Nike shares fall despite earnings beat and 15 percent profit growth

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Nike shares fall despite earnings beat and 15 percent profit growth

Executives maintained their earlier earnings guidance for the rest of the year, citing the escalating global trade war.

“We’re off to an even stronger start to the fiscal year than we initially expected. Our currency-neutral growth and profitability is exceeding our expectations,” Campion said. “At the same time, global trade uncertainty and geopolitical dynamics have resulted in the dollar strengthening” and higher foreign exchange costs.

Investors weren’t all that impressed.

“10 percent revenue growth … it really needed to be a little bit more than that,” Stacey Widlitz, president of consulting firm SW Retail Advisors, told CNBC.

It’s the company’s first full quarter since CEO Mark Parkerapologized in May for missing a sexual harassment scandal that rocked the Oregon-based sneaker maker and cleared out several senior executives earlier this year.

Here’s what Nike reported for the 13-week period ended Aug. 31, compared with what analysts surveyed by Thomson Reuters were expecting:

  • Adjusted earnings per share: 67 cents vs. 63 cents expected.
  • Revenue: $9.95 billion vs. $9.94 billion expected.

Selling and administrative expenses increased roughly 7 percent to $3.1 billion, which included $964 million of expenses related to brand campaigns and sponsoring major sporting events, Nike said.

Sales in Greater China, excluding currency changes, soared 20 percent, while those in Nike’s Asia Pacific & Latin America division were up 14 percent, and in its Europe, Middle East & Africa segment jumped 9 percent.

Parker said in a statement that the company is “delivering stronger global growth.”

The earnings report comes on the heels of Nike’s Kaepernick ad campaign, which initially sent Nike shares south and caused a wave of backlash on social media. The professional football player has become a lightning rod for controversy after kneeling, instead of standing, for the national anthem during the 2016 season to protest police brutality against people of color.

The stock has since rebounded, recently hitting an all-time high of $86.04 a share. The shares continued to climb in the days ahead of Tuesday’s earnings report. Analysts say the campaign should actually boost sales, as Nike draws support from younger shoppers who have backed Kaepernick along his journey.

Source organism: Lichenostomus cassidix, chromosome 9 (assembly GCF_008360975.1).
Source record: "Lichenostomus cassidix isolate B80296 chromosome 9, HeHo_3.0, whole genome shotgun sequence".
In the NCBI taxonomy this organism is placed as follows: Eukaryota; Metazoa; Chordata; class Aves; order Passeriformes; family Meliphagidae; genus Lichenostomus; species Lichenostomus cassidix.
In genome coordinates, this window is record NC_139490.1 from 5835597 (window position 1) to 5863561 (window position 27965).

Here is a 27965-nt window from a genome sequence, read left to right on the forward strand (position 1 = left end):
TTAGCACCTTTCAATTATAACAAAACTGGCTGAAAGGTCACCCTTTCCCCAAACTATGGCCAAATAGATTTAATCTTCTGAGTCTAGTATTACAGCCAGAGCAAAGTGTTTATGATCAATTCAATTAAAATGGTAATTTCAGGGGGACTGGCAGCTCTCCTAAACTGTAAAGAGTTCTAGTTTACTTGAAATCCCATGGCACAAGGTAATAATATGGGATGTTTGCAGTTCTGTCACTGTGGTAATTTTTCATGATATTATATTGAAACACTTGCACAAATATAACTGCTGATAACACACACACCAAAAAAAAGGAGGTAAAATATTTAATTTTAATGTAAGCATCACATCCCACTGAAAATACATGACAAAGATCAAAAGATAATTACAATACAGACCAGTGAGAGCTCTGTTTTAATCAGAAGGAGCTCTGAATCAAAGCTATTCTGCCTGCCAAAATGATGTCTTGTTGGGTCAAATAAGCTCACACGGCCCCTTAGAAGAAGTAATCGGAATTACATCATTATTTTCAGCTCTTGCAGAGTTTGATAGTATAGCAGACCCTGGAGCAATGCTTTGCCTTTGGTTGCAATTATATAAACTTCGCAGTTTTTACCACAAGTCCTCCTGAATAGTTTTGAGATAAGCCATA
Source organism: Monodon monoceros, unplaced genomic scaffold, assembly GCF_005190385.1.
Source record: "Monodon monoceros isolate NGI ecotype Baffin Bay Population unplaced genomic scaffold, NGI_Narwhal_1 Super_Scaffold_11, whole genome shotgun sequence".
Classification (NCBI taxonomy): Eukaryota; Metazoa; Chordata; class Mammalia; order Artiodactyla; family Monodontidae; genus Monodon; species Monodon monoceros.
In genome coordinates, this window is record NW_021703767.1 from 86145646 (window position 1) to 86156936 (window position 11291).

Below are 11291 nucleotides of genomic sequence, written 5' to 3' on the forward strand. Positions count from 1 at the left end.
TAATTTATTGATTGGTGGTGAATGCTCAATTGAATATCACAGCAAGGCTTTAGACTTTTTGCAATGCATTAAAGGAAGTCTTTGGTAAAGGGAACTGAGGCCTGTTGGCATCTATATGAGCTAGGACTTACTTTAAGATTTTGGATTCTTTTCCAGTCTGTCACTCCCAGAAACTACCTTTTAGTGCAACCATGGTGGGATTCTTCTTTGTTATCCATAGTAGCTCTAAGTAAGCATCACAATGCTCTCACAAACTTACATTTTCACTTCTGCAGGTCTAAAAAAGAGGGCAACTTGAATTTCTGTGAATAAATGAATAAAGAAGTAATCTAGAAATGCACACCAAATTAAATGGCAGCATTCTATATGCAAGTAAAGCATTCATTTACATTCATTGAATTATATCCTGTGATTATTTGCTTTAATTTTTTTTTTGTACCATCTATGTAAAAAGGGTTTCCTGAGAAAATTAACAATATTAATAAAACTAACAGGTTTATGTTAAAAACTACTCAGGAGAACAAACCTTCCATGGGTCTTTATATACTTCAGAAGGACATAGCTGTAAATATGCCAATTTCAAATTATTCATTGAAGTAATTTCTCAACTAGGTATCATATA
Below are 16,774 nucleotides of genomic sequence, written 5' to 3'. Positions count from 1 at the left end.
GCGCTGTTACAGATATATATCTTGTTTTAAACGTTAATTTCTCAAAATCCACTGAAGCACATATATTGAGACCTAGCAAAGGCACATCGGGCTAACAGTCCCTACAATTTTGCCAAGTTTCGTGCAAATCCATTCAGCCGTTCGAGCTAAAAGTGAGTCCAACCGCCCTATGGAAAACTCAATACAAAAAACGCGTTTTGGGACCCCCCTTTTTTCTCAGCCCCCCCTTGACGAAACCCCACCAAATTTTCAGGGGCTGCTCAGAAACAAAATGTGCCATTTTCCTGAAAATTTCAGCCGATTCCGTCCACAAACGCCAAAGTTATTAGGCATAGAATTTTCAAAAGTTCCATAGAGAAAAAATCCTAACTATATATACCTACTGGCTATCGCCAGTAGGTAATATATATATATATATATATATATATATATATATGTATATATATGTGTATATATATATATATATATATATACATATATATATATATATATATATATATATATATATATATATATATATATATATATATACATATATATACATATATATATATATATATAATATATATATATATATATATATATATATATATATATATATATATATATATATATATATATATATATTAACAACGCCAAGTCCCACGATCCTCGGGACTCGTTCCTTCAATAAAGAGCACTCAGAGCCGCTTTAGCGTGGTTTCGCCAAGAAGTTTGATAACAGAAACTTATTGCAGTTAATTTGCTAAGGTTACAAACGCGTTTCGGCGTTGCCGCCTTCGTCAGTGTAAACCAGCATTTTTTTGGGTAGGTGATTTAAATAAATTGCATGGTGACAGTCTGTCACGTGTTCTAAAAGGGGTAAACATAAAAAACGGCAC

Parker said executives are proud of the campaign, which debuted after the quarter closed, saying it strongly resonated with customers around the world and drove record engagement on social media.

He said executives “feel actually very good and very proud of the work” which introduced the “Just Do It” marketing campaign to a new generation customers for the ad’s 30th anniversary. The impact of the campaign won’t show up on Nike’s bottom line until its next quarterly report.

“How we look at it is how do we connect and engage in a way that’s relevant and inspiring to the consumers that we’re here to serve,” he told analysts on an earnings call Tuesday. “We’ve seen record engagement with the brand as part of the campaign, and our brand strength … is a key dimension that contributes to the ongoing momentum that we’re building across the Nike portfolio.”

This also isn’t the first time Nike has been in the news this year.

Former President Trevor Edwards, who was widely expected to succeed Parker as CEO, was forced to retire last month amid complaints of rampant sexual harassment and discrimination. Parker apologized for the company’s conduct in May and has implemented a number of changes to ensure women and minorities are treated with respect. Several female employees who are no longer with the company are suing Nike over pay discrimination.

Nike is, meanwhile, trying to sell more directly to consumers and court female customers. In the U.S., where sales growth has stalled of late for many sportswear retailers thanks to a series of bankruptcies from Sports Authority and other wholesalers, Nike is investing in stores and in women’s athletic wear, rivaling Lululemon.

Earlier this summer the company said it was finally seeing a “return to growth” in North America, thanks to a series of new product launches and better inventory management that favors “scarcity” of some items, encouraging shoppers to pick them up faster or risk not getting what they want.

The company also said it repurchased 17.8 million shares for roughly $1.4 billion during the quarter as part of a four-year, $12 billion stock buyback program.

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